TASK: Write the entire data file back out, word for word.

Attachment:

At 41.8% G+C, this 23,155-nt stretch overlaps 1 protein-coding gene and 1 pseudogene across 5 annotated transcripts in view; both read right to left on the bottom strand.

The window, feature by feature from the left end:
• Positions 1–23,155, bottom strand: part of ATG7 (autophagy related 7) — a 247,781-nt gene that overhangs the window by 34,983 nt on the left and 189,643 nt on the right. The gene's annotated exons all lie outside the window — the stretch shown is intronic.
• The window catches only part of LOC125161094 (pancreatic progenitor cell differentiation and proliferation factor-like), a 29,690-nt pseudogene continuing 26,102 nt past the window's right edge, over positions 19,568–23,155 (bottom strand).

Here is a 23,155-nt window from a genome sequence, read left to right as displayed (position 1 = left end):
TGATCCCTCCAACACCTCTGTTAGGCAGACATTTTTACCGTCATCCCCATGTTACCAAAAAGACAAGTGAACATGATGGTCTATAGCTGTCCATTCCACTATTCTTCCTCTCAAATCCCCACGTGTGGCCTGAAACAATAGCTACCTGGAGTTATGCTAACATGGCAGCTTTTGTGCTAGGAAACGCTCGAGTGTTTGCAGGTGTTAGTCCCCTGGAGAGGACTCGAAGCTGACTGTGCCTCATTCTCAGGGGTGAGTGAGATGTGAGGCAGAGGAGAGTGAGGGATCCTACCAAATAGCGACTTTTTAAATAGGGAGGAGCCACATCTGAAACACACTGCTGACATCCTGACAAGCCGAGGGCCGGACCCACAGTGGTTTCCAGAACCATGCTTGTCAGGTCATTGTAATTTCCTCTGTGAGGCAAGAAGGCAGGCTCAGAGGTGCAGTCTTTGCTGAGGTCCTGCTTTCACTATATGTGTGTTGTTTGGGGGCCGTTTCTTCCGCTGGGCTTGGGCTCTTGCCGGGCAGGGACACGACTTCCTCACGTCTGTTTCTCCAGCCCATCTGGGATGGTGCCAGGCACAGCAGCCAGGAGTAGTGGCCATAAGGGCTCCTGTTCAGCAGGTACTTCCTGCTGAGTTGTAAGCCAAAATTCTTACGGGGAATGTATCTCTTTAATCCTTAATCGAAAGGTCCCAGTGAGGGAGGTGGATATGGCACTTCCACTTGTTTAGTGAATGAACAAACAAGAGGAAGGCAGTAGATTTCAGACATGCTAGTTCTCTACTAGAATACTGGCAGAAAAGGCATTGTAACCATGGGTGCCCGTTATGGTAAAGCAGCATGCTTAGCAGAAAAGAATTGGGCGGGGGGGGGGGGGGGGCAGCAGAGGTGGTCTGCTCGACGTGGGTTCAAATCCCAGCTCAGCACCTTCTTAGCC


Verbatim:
At 41.8% G+C, this 23,155-nt stretch overlaps 1 protein-coding gene and 1 pseudogene across 5 annotated transcripts in view; both read right to left on the bottom strand.

The window, feature by feature from the left end:
• Positions 1–23,155, bottom strand: part of ATG7 (autophagy related 7) — a 247,781-nt gene that overhangs the window by 34,983 nt on the left and 189,643 nt on the right. The gene's annotated exons all lie outside the window — the stretch shown is intronic.
• The window catches only part of LOC125161094 (pancreatic progenitor cell differentiation and proliferation factor-like), a 29,690-nt pseudogene continuing 26,102 nt past the window's right edge, over positions 19,568–23,155 (bottom strand).

Here is a 23,155-nt window from a genome sequence, read left to right as displayed (position 1 = left end):
TGATCCCTCCAACACCTCTGTTAGGCAGACATTTTTACCGTCATCCCCATGTTACCAAAAAGACAAGTGAACATGATGGTCTATAGCTGTCCATTCCACTATTCTTCCTCTCAAATCCCCACGTGTGGCCTGAAACAATAGCTACCTGGAGTTATGCTAACATGGCAGCTTTTGTGCTAGGAAACGCTCGAGTGTTTGCAGGTGTTAGTCCCCTGGAGAGGACTCGAAGCTGACTGTGCCTCATTCTCAGGGGTGAGTGAGATGTGAGGCAGAGGAGAGTGAGGGATCCTACCAAATAGCGACTTTTTAAATAGGGAGGAGCCACATCTGAAACACACTGCTGACATCCTGACAAGCCGAGGGCCGGACCCACAGTGGTTTCCAGAACCATGCTTGTCAGGTCATTGTAATTTCCTCTGTGAGGCAAGAAGGCAGGCTCAGAGGTGCAGTCTTTGCTGAGGTCCTGCTTTCACTATATGTGTGTTGTTTGGGGGCCGTTTCTTCCGCTGGGCTTGGGCTCTTGCCGGGCAGGGACACGACTTCCTCACGTCTGTTTCTCCAGCCCATCTGGGATGGTGCCAGGCACAGCAGCCAGGAGTAGTGGCCATAAGGGCTCCTGTTCAGCAGGTACTTCCTGCTGAGTTGTAAGCCAAAATTCTTACGGGGAATGTATCTCTTTAATCCTTAATCGAAAGGTCCCAGTGAGGGAGGTGGATATGGCACTTCCACTTGTTTAGTGAATGAACAAACAAGAGGAAGGCAGTAGATTTCAGACATGCTAGTTCTCTACTAGAATACTGGCAGAAAAGGCATTGTAACCATGGGTGCCCGTTATGGTAAAGCAGCATGCTTAGCAGAAAAGAATTGGGCGGGGGGGGGGGGGGGGCAGCAGAGGTGGTCTGCTCGACGTGGGTTCAAATCCCAGCTCAGCACCTTCTTAGCC